Vice presidential candidate Tim Kaine says Democrats would “change the Senate rules” to confirm a ninth Supreme Court justice if they win control of the upper chamber in November.

“I have a prediction,” Kaine said in an interview last week with The Huffington Post. “This is not a guarantee and I’m not revealing inside intel. I was in the Senate when the Republicans’ stonewalling around appointments caused Senate Democratic majority to switch the vote threshold on appointments from 60 to 51, and we did it on everything but a Supreme Court justice.”

Kaine is a U.S. senator from Virginia who in 2013 supported the then-Democrat majority’s “nuclear option” that ended the Senate filibuster on most judicial nominees.

Republicans, who currently control the Senate, have refused to hold hearings for President Barack Obama’s Supreme Court nominee, Merrick Garland, who serves as chief judge of the U.S. Court of Appeals for the D.C. Circuit. Garland was nominated by Obama in March to fill the seat of Justice Antonin Scalia, who died in February.

In the interview with The Huffington Post, Kaine referenced remarks from Sen. Ted Cruz, R-Texas, where Cruz told reporters at a rally in Loveland, Colorado, that there is a “precedent” for an evenly divided, eight-member court.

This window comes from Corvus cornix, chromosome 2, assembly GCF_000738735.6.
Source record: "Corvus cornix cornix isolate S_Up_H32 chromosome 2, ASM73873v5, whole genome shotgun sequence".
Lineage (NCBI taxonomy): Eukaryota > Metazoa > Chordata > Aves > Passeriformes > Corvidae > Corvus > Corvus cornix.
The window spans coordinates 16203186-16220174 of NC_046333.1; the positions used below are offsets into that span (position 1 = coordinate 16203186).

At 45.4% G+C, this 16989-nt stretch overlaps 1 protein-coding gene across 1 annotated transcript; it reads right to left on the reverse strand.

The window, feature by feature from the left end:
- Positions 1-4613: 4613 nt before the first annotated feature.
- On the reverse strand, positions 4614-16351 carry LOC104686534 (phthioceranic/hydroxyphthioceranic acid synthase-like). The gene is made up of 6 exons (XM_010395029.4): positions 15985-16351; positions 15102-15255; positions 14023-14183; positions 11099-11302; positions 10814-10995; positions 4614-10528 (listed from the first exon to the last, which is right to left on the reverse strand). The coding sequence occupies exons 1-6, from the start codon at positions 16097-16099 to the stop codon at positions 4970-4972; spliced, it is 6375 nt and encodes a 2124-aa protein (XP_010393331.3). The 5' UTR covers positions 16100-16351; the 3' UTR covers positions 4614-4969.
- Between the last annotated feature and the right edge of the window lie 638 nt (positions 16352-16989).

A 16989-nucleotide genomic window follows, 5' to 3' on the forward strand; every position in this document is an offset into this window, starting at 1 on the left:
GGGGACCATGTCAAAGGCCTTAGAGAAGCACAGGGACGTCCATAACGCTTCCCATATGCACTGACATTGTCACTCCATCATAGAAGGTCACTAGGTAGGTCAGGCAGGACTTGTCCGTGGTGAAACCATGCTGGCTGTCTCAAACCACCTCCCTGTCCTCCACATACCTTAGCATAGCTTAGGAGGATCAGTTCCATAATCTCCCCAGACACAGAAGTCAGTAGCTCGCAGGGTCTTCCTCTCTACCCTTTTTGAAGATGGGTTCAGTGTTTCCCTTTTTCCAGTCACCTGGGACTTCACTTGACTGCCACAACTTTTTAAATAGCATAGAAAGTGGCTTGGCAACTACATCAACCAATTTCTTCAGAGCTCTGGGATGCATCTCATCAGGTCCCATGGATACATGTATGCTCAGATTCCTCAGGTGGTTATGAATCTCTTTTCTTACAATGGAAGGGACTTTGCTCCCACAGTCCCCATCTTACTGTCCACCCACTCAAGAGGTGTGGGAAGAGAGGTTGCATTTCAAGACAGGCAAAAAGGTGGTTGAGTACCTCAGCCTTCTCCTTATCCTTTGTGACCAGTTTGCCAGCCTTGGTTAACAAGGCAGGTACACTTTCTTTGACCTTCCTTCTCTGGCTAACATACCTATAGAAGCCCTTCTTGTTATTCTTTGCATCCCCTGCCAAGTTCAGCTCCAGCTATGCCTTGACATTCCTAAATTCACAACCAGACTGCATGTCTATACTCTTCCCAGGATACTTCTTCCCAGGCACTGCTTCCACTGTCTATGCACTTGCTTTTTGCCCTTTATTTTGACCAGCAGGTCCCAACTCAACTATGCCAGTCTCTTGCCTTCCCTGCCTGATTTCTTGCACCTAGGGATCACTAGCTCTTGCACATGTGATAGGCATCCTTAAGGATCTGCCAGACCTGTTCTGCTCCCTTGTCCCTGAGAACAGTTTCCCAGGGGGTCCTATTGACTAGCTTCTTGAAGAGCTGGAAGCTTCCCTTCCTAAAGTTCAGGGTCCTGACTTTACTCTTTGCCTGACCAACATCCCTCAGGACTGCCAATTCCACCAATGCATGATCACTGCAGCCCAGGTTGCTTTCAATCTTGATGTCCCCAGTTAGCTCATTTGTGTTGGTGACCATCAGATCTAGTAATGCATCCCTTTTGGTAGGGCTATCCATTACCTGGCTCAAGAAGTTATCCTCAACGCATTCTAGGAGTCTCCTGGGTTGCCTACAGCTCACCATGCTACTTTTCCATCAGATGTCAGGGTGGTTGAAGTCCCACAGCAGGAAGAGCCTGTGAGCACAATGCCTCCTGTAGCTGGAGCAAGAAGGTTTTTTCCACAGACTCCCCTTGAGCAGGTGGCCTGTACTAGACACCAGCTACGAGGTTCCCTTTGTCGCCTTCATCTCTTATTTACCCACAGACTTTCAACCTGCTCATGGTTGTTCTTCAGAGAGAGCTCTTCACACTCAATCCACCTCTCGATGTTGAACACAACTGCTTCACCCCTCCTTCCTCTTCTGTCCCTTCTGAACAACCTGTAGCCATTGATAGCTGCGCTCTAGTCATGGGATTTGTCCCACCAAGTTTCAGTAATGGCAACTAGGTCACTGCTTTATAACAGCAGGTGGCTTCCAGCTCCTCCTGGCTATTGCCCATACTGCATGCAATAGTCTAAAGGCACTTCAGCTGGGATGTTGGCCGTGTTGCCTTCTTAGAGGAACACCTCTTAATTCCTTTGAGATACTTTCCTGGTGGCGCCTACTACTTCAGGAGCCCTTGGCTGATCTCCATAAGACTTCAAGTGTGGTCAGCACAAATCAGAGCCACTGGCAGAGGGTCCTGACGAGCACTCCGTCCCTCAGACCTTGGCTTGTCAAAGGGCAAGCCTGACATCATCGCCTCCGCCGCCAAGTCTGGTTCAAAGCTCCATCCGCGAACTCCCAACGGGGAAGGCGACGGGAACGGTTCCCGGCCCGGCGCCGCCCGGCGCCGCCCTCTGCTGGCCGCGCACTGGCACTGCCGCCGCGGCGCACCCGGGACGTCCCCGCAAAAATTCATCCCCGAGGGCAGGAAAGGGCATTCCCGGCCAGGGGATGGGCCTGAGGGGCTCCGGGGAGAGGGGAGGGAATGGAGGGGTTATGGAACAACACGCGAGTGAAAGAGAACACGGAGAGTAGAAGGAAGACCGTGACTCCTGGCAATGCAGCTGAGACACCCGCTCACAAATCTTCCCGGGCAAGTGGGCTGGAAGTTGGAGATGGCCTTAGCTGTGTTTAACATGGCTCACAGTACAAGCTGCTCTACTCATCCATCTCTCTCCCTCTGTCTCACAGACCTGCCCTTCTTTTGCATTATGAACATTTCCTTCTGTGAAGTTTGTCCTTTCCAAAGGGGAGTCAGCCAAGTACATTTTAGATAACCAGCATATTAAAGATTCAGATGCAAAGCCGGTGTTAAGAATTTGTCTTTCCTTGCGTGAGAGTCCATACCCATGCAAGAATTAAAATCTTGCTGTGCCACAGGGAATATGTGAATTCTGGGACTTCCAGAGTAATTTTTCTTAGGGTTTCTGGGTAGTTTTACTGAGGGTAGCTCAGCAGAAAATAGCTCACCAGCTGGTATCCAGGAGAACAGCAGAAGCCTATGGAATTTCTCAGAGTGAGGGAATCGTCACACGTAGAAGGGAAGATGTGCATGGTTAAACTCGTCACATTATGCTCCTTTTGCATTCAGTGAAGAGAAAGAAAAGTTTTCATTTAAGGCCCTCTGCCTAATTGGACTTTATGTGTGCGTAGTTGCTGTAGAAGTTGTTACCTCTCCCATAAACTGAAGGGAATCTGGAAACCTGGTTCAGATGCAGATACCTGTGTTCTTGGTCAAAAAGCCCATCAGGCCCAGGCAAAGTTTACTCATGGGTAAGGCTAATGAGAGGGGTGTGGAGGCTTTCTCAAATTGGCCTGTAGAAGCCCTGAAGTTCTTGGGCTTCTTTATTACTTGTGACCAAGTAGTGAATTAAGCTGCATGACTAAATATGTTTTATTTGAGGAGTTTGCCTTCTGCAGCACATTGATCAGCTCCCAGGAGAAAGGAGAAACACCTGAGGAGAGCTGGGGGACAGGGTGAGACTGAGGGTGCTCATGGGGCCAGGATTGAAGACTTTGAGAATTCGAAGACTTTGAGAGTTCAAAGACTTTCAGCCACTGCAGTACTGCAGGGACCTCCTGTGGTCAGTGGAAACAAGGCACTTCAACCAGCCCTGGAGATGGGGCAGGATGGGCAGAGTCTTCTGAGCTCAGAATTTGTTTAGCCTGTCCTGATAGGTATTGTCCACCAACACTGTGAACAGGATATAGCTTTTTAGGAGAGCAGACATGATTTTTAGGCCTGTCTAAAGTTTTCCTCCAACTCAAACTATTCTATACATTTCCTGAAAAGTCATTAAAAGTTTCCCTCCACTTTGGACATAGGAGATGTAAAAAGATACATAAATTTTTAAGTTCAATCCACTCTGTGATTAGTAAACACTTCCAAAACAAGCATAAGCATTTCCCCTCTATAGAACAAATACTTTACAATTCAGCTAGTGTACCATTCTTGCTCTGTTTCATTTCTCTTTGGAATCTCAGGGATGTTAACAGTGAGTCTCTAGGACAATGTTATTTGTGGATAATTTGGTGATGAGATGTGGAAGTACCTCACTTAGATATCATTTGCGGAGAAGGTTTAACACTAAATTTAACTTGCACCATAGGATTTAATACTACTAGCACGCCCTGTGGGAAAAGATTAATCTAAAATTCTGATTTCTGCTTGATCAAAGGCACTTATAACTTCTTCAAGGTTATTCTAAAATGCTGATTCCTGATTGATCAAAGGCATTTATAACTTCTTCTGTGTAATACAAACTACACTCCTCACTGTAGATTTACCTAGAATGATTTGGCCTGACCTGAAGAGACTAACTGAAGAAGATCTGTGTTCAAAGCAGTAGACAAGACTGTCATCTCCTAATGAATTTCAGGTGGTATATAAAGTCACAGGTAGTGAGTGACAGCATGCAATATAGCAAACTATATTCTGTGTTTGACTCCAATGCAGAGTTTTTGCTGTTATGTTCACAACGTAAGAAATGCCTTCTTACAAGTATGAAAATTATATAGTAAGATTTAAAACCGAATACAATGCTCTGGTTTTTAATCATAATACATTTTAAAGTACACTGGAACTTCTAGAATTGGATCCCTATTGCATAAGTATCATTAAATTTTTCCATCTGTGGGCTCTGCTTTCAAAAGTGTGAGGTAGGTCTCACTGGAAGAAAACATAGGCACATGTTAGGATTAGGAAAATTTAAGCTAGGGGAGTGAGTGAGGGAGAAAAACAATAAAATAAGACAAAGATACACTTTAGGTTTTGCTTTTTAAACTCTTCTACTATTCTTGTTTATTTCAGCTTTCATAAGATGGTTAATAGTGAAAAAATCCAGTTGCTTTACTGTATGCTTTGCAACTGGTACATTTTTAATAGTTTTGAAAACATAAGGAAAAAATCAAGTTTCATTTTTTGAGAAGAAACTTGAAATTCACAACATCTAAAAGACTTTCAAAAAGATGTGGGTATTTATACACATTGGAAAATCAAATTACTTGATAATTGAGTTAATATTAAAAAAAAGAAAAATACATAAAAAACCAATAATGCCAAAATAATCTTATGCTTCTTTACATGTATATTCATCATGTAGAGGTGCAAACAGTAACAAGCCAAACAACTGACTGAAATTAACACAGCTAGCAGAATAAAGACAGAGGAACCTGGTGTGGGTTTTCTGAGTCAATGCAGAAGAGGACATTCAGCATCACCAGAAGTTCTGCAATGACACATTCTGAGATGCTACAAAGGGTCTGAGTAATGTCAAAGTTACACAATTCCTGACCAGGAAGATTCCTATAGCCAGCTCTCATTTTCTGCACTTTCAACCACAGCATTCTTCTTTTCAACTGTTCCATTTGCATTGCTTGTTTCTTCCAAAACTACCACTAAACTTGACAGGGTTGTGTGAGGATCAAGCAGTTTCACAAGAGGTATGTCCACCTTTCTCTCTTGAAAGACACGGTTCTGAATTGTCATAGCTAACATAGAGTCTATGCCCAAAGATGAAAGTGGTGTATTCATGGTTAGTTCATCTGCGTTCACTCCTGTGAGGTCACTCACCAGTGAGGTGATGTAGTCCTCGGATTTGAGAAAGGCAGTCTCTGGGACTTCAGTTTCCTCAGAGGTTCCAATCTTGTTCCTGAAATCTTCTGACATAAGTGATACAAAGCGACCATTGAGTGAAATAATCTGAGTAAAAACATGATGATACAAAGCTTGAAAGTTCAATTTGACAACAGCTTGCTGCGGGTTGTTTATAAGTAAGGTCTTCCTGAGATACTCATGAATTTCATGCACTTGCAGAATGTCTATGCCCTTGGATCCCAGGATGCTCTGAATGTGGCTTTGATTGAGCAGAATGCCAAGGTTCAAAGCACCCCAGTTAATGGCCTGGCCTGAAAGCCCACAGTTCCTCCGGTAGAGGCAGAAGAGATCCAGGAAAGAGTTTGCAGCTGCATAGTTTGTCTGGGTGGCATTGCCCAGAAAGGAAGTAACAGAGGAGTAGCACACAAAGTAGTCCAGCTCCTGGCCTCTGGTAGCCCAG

“Ted Cruz, I think is being slightly disingenuous,” Kaine said. “The Constitution doesn’t set the size of the court. It sets a maximum I think of 15. But since the Judiciary Act of 1869, it’s been a nine-member court. That’s what the statute says. We take an oath to uphold the law, that’s what we’re upholding.”

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Cruz isn’t the only Republican senator to raise the prospect of an elongated fight over Democrat presidential candidate Hillary Clinton’s Supreme Court nominees.

Sen. Mike Lee, R-Utah, has also raised concerns, stating that he believes there’s little difference between a Supreme Court nominee from Clinton and Obama’s choice of Garland.

In addition, according to CNN, Sen. John McCain, R-Ariz., said in a radio interview that Republicans would be united against Clinton nominees.

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“Congress could change it, if Congress wanted to and had the votes, but Congress won’t,” Kaine said. “So until Congress does, that’s the size of the court. And the battle is, do we want a lawfully constituted full court or will we let the Republicans have a hobbled, limited, and weakened court?”

Kaine said that he believes the stalemate to be occurring so that senators will not be held accountable by their constituents.

“[The] Senate has to advise and consent,” Kaine said. “That doesn’t mean you have to vote yes. You can vote no. It’s not a rubber stamp. But what these guys are doing is, ‘Wait a minute. We don’t have to vote yes or no. And maybe we can trick our voters into not holding us accountable for not voting yes or no.”

Kaine is confident that if the stalemate continues, Democrat senators will take action.

“If these guys think they’re going to stonewall the filling of that vacancy or other vacancies,” Kaine said, “then a Democratic Senate majority will say, ‘We’re not going to let you thwart the law.’ And so we will change the Senate rules to uphold the law that the court will be nine members. … I am predicting that if the Republicans continue to stonewall, then I think that will happen.”